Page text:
Saxon: 4th - 11th century AD Design Period

Saxon: 4th - 11th century AD

Saxon 4th-11th

Saxon: 4th - 11th century AD

Saxon: 4th - 11th century AD

This historical period is referred to as the Saxon period or the Anglo- Saxon period when referring to the people of this time settled in Britain.

The Anglo-Saxon period in Britain spanned from 410-1066AD, approximately six centuries and is used historically to describe any member of the Germanic peoples who, from the 5th century to the time of the Norman Conquest (1066), inhabited and ruled territories that are today part of England and Wales. Early Anglo-Saxon religion was based upon pagan beliefs and Germanic mythology, however Christianity gradually spread across England replacing the Anglo-Saxon pagan religion.

Many Saxon pieces have been unearthed as people were often buried with objects that were important to them during their lives, perhaps because the Saxons thought the dead would need them on their journey to another life, or when they got there. The Saxons wore jewellery, including brooches, beaded necklaces and bracelets, made from gold, silver, bronze and copper. These adornments were worn to show their wealth and rank. Much Saxon art and jewellery were influenced by central Europe, in what is now Germany. The 7th and 8th centuries are considered to be the most productive periods for Saxon art and design. Goldsmiths were highly respected and were given freedom to move between the Saxon kingdoms.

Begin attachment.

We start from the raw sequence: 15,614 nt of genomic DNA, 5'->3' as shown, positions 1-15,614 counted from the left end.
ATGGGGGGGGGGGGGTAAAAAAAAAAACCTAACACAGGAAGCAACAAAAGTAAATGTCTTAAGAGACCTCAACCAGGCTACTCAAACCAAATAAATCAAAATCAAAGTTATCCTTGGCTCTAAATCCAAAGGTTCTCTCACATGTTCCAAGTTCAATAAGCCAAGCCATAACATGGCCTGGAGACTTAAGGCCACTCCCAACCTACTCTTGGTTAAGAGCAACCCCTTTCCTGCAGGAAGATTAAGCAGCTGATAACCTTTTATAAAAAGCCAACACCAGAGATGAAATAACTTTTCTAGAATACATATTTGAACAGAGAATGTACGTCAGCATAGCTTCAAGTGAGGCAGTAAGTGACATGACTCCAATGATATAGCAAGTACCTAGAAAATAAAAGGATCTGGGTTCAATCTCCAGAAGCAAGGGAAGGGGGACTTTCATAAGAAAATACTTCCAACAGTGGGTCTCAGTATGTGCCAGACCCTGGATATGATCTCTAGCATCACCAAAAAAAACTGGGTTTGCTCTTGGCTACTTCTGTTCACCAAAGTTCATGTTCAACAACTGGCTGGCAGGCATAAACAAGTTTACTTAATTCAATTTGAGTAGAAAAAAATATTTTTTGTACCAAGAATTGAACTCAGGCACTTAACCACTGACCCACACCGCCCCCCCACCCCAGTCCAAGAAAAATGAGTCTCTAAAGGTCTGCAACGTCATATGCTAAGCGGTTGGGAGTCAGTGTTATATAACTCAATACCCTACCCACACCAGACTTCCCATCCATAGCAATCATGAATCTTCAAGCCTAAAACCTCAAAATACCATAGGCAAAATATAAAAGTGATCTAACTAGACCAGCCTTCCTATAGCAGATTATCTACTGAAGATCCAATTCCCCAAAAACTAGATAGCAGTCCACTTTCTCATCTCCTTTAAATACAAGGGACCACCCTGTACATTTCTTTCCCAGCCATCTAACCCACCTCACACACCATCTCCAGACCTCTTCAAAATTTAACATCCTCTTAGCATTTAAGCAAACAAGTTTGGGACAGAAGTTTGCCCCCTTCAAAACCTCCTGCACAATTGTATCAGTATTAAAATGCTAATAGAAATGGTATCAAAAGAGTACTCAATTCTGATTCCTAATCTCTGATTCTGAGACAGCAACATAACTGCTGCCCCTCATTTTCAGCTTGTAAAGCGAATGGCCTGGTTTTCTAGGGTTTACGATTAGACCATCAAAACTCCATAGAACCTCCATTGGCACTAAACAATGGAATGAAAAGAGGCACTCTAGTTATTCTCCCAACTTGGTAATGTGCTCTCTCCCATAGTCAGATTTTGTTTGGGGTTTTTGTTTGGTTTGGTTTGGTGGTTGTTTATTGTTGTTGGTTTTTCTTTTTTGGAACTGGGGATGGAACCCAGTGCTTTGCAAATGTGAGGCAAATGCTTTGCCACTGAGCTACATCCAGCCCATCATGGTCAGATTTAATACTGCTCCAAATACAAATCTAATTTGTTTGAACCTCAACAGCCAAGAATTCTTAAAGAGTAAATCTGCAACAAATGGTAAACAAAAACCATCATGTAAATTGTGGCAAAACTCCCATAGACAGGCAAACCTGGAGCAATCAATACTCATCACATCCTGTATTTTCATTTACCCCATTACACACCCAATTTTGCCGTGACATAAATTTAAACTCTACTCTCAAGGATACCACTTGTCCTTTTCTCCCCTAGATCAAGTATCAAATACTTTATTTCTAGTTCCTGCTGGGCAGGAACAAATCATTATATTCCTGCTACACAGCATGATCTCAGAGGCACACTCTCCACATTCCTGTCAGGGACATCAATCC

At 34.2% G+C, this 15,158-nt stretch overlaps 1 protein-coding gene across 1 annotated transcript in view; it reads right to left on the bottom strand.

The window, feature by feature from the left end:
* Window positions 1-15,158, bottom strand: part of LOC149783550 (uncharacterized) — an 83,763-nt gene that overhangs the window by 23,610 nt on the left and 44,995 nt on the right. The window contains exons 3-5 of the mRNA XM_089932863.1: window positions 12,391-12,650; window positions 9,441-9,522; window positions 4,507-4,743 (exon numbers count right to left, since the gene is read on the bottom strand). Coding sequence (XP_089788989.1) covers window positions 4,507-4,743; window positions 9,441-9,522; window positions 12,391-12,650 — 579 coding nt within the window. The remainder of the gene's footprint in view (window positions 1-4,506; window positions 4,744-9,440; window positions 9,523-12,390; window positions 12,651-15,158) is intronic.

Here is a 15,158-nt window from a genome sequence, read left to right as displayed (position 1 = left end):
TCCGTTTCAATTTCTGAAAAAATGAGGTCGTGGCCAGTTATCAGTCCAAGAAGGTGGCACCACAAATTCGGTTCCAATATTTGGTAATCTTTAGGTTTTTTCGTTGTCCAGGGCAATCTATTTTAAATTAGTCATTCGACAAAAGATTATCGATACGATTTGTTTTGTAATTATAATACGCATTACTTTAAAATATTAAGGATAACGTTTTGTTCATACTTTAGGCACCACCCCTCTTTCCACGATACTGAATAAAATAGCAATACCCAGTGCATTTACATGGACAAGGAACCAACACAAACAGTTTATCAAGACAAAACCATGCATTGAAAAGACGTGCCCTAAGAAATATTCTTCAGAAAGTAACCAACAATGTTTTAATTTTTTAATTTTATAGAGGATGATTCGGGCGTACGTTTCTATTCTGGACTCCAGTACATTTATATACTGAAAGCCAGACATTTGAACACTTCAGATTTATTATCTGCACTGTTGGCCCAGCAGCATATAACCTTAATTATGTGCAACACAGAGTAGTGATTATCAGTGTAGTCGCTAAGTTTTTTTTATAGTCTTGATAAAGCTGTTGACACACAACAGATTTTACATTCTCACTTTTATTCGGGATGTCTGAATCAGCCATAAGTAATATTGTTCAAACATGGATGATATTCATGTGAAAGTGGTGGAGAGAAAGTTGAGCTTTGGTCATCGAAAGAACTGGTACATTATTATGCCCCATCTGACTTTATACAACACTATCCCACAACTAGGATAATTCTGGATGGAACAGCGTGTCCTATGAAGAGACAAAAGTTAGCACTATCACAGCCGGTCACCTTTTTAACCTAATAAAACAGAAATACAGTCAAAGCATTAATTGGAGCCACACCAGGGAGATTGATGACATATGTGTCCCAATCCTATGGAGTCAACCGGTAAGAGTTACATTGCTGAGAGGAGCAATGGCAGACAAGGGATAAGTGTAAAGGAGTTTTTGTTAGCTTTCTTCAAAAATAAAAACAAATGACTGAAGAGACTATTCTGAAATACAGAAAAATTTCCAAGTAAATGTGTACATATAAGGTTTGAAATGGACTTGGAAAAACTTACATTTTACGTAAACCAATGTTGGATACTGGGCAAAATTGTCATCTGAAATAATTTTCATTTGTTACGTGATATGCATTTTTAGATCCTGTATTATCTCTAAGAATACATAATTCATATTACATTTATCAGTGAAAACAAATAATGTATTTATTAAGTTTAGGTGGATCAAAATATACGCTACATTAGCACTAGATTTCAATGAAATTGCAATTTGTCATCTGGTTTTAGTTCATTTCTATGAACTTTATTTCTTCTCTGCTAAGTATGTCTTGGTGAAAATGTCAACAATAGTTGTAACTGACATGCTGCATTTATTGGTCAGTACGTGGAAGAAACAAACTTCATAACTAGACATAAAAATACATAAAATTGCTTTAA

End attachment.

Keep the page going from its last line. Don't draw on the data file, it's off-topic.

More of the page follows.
Both men and women wore jewellery in Saxon times, not only to symbolise status and wealth but these objects often had practical uses also. Saxon women wore pieces of jewellery hanging from their waist and often intricately carved brooches on their shoulders which fastened their garments together. Necklaces and brace-lets were made from glass beads, amber and amethyst, and women of high rank or who were wealthy wore necklaces made from silver or gold. Men wore large and elaborate belt buckles, more for decoration than for practical reasons. Granulation is the application of tiny gold beads to a plain surface by soldering and can be seen as a decorative feature on pieces from this era.

Some of the finest examples of Anglo-Saxon jewellery were found in the burial site at Sutton Hoo in East Anglia, of which many of the items are on display in the British museum. Excavations revealed a ship, weapons, an impressive helmet was made of iron and decorated with bronze, household items and beautiful jewellery.

The end of Anglo-Saxon England can be attributed to when King Edward died in January 1066, he was succeeded by the last Anglo-Saxon king, Harold II. William, Duke of Normandy, argued he had been promised the throne and defeated Harold II army.

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